That person that came into the store back in 2008 is Grant C.Dull, also known as El G. He is currently on tour promoting The Future Sounds Of Buenos Aires and has three shows in the Los Angeles area. Be sure to check out one or all of them.

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The Future Sounds Of Buenos Aires-A Review By Gomez Comes Alive

Posted by Gomez Comes Alive!, November 19, 2012 08:04am | Post a Comment
Future Sounds Of Buenos AiresThere will always be an argument about where the whole “Digital Cumbia “ movement started. Did it arrive from German electronic composer Uwe Schmidt, (aka Señor Coconut) forays into tropical music that merge German electro-sensibilities with Latin American rhythms? Was it Toy Selectah’s production, mixing urban Hip-Hop with Sonidero that made Celso Piña’s massive hit, “Cumbia Sobre El Rio”? Was it British world travelers, Up Bustle & Out, whose journeys into Mexico led them to discover Sonidero, mixed with Reggae and Hip-Hop? Was it 2005 white label 12” release of Cumbia Mash-Ups made by Chico Sonido & Toy Selectah, mashing up Missy Elliot and Rick Ross acapellas with Cumbia Rebajada? One can argue it was ZZK’s landmark ZZK Sound Vol.1 Cumbia Digital, which received tons of international press which led every remixer who had an account of SoundCloud to add guacharaca on every insignificant remix they made.

In the end, it really doesn’t matter. What matters is what is good and what isn’t. All those names mention above has its place in the creation of Nu Cumbia, Electro-Cumbia, Digital Cumbia, Moombaton and every-related sub-genre that was created to describe a new sound that mixed the barrios of Latin America and it’s counterparts from academia and entitlement. In the end, barrio kids and the college kids created a baby and that’s what we have now.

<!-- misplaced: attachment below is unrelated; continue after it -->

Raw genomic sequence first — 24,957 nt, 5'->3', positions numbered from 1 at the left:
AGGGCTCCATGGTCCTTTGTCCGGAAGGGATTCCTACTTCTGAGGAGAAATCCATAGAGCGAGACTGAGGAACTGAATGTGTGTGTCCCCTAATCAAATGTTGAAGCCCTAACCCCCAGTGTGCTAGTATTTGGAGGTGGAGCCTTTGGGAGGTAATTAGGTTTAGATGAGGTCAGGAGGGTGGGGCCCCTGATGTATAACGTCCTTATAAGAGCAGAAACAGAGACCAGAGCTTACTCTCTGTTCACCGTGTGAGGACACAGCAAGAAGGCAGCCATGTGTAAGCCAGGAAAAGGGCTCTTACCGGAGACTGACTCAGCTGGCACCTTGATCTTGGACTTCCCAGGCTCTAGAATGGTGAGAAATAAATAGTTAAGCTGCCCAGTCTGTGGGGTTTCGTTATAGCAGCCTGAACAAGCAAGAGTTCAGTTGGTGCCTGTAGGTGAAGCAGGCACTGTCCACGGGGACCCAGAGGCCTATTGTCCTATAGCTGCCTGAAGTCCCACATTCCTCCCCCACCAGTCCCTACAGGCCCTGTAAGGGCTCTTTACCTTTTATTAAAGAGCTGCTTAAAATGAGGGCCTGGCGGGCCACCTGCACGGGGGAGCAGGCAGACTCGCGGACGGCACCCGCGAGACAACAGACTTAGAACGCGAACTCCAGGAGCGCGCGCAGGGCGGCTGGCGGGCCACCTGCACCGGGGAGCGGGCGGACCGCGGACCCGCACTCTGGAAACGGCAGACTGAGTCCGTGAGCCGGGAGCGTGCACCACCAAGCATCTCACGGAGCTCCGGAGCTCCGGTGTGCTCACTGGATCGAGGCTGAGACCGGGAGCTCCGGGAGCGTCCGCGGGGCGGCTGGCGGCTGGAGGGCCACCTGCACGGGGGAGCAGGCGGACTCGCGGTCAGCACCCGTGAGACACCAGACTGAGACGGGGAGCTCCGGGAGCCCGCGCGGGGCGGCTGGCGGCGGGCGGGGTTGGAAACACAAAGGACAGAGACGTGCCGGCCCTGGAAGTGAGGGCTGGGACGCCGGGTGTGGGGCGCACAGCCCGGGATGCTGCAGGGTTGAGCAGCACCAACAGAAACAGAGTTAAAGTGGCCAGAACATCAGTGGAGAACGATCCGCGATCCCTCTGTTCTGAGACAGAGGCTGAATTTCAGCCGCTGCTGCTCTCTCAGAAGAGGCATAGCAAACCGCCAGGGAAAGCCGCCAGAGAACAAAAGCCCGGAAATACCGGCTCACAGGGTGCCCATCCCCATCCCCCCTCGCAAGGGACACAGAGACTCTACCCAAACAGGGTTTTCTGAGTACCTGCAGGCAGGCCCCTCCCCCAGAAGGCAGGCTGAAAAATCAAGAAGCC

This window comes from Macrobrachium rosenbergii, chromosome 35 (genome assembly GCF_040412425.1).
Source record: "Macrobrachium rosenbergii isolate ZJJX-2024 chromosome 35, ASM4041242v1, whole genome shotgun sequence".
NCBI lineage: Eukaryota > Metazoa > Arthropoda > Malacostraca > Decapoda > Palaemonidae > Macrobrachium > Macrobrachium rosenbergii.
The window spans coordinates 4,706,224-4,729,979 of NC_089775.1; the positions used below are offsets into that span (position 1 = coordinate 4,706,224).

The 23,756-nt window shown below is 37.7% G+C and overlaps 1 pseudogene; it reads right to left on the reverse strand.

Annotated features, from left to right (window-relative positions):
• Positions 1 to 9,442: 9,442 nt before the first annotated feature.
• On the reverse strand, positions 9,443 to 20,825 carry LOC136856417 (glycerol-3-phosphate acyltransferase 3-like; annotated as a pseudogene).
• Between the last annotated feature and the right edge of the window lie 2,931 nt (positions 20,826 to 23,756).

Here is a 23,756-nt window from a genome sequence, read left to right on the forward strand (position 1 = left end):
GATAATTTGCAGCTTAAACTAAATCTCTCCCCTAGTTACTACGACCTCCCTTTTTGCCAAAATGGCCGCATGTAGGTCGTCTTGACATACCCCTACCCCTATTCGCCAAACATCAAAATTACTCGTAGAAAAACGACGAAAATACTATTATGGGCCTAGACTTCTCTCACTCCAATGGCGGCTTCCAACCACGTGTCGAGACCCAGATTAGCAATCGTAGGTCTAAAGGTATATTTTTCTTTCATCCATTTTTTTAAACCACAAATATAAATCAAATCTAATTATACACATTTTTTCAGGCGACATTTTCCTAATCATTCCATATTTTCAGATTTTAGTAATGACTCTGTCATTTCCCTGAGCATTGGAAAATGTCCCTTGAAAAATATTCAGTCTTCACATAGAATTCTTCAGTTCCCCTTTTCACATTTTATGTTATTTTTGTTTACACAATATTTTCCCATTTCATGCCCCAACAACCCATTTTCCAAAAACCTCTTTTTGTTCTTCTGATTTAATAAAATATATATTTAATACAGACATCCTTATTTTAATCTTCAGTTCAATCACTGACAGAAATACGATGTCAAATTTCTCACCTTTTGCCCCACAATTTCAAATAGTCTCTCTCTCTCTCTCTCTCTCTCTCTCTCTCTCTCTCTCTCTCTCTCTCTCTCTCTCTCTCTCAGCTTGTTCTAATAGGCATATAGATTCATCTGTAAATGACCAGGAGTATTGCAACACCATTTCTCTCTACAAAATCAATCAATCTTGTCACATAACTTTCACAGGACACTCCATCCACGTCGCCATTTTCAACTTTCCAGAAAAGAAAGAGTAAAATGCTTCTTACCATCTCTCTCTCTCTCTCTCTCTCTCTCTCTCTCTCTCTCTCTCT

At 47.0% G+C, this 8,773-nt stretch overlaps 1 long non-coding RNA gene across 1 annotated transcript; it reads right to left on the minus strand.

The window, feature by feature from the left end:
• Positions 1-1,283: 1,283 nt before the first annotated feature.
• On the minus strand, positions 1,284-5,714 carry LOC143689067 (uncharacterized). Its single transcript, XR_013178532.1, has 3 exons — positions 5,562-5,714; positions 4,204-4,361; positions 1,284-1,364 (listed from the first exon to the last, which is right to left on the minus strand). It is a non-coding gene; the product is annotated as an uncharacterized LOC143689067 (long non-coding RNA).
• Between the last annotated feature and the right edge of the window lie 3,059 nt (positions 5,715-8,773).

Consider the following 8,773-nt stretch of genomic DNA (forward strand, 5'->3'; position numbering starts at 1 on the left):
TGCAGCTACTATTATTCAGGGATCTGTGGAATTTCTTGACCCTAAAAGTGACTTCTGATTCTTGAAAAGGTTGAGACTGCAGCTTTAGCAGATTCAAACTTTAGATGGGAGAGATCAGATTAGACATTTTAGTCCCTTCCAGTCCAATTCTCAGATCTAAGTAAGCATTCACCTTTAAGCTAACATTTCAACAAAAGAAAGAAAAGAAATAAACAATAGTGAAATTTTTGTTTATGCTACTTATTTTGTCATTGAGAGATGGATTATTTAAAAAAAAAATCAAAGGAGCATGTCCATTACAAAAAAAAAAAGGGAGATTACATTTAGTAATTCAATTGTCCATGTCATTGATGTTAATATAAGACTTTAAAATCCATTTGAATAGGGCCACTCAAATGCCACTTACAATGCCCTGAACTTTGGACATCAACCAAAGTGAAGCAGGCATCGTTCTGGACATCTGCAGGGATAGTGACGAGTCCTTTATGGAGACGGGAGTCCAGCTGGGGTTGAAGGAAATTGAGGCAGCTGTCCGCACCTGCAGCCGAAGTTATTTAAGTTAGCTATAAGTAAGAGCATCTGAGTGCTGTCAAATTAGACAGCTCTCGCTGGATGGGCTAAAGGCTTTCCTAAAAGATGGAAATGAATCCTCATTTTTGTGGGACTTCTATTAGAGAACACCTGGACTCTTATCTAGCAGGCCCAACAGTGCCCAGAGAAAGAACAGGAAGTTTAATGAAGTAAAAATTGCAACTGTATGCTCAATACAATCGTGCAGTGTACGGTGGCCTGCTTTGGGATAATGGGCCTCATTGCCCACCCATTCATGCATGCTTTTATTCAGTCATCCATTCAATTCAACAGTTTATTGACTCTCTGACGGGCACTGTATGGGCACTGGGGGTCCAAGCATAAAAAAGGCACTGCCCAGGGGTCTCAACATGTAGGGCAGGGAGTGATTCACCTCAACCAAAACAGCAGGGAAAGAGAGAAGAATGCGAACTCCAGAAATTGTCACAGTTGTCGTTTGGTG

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Divine Discs of the Electronic Continuum

Posted by Rick Frystak, September 13, 2012 02:28pm | Post a Comment


I am a searcher, never quite satisfied with music and sounds that already exist. There are many like myself out there. I am consistently persuing electronics-based records like these herein that testify to the pioneering spirit of those musicians, composers and scientists in search of the newest “musical “sounds available via technology of all levels of sophistication. Throughout history the primitive object or idea will lead the way to a monumentally sophisticated one, and visa-versa, as long as one is paying attention. Take thefuzzbox for example. That thing lead a revolution of little boxes that one plugs one’s instrument into to get big, wild (and conversely subtle) effects on said instrument ranging from fuzzy distortion to multiple octave voices to…God knows what now, huge racks of processing gear for a single riff.  At the same time in another part of the culture, Joel Chadabeguys and gals in long white lab coats were fiddling with room-sized computers to get a single tone that was not produced by a musical instrument, but alas, hallehlujah, a machine did it! And other folks were stringing audio tape across rooms and cutting inches of tape recordings to compose new recordings (Musique Concrete) to make other recordings to manipulate and, well, you get it.